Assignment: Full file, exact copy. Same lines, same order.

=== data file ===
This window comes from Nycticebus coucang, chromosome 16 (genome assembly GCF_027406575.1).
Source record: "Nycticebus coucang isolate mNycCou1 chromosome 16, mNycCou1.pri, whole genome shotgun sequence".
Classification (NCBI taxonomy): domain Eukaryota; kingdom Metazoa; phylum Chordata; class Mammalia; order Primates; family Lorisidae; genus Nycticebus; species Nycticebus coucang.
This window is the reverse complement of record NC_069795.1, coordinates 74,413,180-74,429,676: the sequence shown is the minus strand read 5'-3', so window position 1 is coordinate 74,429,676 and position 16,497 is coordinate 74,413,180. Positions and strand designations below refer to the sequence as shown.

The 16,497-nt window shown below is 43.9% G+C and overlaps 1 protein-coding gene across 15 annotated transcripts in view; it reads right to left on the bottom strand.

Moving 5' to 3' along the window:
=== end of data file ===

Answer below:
This window comes from Nycticebus coucang, chromosome 16 (genome assembly GCF_027406575.1).
Source record: "Nycticebus coucang isolate mNycCou1 chromosome 16, mNycCou1.pri, whole genome shotgun sequence".
Classification (NCBI taxonomy): domain Eukaryota; kingdom Metazoa; phylum Chordata; class Mammalia; order Primates; family Lorisidae; genus Nycticebus; species Nycticebus coucang.
This window is the reverse complement of record NC_069795.1, coordinates 74,413,180-74,429,676: the sequence shown is the minus strand read 5'-3', so window position 1 is coordinate 74,429,676 and position 16,497 is coordinate 74,413,180. Positions and strand designations below refer to the sequence as shown.

The 16,497-nt window shown below is 43.9% G+C and overlaps 1 protein-coding gene across 15 annotated transcripts in view; it reads right to left on the bottom strand.

Moving 5' to 3' along the window: